Finally, Larsson notes that a comparison of Pentateuchal chronologies between MT and LXX reveals that LXX translators tended to alter the Hebrew text’s chronology where the text is difficult to understand or was viewed as self-contradictory. This appears to be the case at Exod 12:40, since LXX adds “and in the land of Canaan” after “in Egypt” when chronologically the Patriarchs’ sojourn in Canaan came before Jacob’s entry into Egypt. Moreover, both MT and LXX have “400 years” at Gen 15:13, making LXX Exod 12:40 likely a LXX alteration that thereby unwittingly created a conflict between LXX Exod 12:40 and LXX Gen 15:13.
Therefore, there is little to support the theory that Israel was in Egypt 215 years. Instead, the MT’s 430 years should be accepted as accurate.
Abraham lived to be 175 years old (Gen 25:7). Thus, the events of Abraham’s life took place from 2166 to 1991 BC. This means that Abraham lived to see the birth of his grandsons Jacob and Esau (2006 BC) and died when they were fifteen years old.
Sarah was ten years younger than Abraham. This can be established from comparing Gen 17:17 with Gen 17:1, where we are told that God appeared to Abraham when he was 99. At that time God revealed to Abraham that Sarah would bear Isaac at the same time the next year (Gen 17:21). Since Sarah would be 90 when she bore Isaac (Gen 17:17), she would have been 89 when God’s conversation with Abraham took place. Thus, Sarah was ten years younger than Abraham, and she was born in 2156 BC. Since Sarah lived 127 years, she died in 2029 BC. (Gen 23:1)
The first datable event in Abraham’s life is his obedience to God’s call to leave Haran, which happened in 2091 BC when he was 75 years old (Gen 12:4). After ten years in the land of Canaan (2081 BC) Abram married Hagar (Gen 16:3). Ishmael was born the next year (2080 BC) when Abram was 86 (Gen 16:16). Ishmael lived 137 years, dying in 1943 BC (Gen 25:17).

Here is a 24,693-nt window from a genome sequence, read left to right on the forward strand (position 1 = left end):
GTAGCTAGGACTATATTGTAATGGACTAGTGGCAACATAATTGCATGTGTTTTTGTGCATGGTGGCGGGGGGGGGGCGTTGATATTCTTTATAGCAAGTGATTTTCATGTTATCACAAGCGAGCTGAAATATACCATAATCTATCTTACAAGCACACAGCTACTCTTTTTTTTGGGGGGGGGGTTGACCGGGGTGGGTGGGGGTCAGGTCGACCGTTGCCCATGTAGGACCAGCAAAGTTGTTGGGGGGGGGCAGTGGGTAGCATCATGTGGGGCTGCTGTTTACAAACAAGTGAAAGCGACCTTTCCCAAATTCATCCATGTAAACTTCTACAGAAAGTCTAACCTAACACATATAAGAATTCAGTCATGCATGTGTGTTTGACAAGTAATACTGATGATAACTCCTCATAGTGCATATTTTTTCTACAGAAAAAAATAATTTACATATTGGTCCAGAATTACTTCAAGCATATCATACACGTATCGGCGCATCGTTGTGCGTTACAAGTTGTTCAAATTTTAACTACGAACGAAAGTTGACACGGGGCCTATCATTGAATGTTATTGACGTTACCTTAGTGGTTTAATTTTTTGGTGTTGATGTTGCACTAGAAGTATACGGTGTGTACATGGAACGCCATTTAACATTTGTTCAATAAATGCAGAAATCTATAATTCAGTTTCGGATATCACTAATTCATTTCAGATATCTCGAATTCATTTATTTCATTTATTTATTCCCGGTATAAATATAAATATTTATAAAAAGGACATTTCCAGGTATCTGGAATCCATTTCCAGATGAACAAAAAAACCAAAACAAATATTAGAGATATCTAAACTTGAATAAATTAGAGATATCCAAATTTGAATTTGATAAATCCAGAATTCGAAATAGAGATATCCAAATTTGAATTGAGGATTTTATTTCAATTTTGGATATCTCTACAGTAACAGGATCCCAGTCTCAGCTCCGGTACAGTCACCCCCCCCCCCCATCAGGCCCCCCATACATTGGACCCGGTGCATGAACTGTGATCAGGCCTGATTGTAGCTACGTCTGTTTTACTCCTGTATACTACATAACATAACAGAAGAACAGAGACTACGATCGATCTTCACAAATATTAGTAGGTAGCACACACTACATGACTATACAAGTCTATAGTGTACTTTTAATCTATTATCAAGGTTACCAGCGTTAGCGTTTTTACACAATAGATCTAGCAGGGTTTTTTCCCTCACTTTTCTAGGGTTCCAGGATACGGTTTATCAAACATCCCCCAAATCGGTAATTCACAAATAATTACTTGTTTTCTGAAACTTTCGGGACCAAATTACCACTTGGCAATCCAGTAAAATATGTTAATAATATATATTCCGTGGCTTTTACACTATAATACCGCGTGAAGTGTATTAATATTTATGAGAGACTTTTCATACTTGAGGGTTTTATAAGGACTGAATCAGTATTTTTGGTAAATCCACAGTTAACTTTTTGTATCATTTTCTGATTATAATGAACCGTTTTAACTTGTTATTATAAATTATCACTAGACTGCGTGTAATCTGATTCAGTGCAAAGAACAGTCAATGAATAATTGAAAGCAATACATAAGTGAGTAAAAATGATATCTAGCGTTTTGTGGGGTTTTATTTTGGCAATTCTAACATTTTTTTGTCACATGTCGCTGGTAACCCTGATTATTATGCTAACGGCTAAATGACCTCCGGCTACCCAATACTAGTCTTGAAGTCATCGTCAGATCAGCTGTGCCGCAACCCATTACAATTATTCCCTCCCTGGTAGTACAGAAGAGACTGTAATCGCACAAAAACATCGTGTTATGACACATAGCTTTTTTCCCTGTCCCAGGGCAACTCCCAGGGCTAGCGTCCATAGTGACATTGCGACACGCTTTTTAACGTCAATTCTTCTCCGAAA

In 2067 BC when Abram was 99, God changed his name to Abraham and promised that Isaac would be born the next year (Gen 17:1, 21, 24). Ishmael was thirteen at the time, confirming that he was born in 2080 BC (Gen 17:25).
Between the time that Abram was renamed Abraham and the birth of Isaac, Sodom and Gomorrah were destroyed (Gen 18:16–19:29). Therefore, Sodom and Gomorrah were destroyed in 2067 or 2066 BC.
Therefore, the chronology of the events of Abraham’s life is:
Chronology of Abraham’s Life
|2166||Abram born||Gen 11:26; 21:5|
|2156||Sarai born||Gen 17:1, 17|
|2091||Abram leaves Haran||Gen 12:4|
|2081||Abram marries Hagar||Gen 16:3|
|2080||Ishmael born||Gen 16:16|
|2067||Renamed Abraham||Gen 17:1, 21, 24|
|2066||Isaac born||Gen 25:26|
|2029||Sarah dies||Gen 23:1|
|1991||Abraham dies||Gen 25:7|
 If Jacob was almost 131 years old, he could have been born in 2007. For the sake of simplicity, however, all birth and death dates will be listed by as single year instead of using some other notation such as 2007/2006.
 See the discussion in Finegan, Handbook of Biblical Chronology, 203–207 and Hoehner, “The Duration of the Egyptian Bondage.”
 At Acts 13:20 some manuscripts, especially those of the Byzantine Koine tradition, transpose the phrases “and after this” (καὶ μετὰ ταῦτα) and “430 years” with the result that the 430 years terminate with Samuel instead of the beginning of the period of the judges. This reading is reflected in the King James Version at Acts 13:20. However, this is clearly a secondary reading. The better reading, which places the 430 years before the judges, is also the reading of the Vulgate. It is impossible to place all of the events from Jacob’s entry into Egypt to the time of Samuel into a 430 year period unless one almost completely discounts the chronological information in Judges as mistaken or fictional.
 430 years in Egypt, 40 years in the wilderness and 7 years before the land was distributed. If Paul was using the 400 years of Gen 15:13, then the period is 400 + 40 + 7 = 447, even more reasonably an approximation of 450 years. The seven year period can be reckoned by noting that in Josh 14:6–12 Caleb requested his land 45 years after having been sent by Moses to spy out the land in 1444 BC, two years after the exodus from Egypt. Thus, there were 47 years from the exodus to the distribution of the land among the tribes of Israel.
 TWOT entry 418c.1.
 Larsson, “The Chronology of the Pentateuch.” However, Larsson considers the time in Egypt to be “about 300 years,” an estimate based on no explicit statement in the Pentateuch (Larsson, “The Chronology of the Pentateuch,” 406).
Some footnotes have been omitted.
From From Abraham to Paul: A Biblical Chronology, pages 67–72 © 2011 Andrew E. Steinmann, published by Concordia Publishing House. All rights reserved.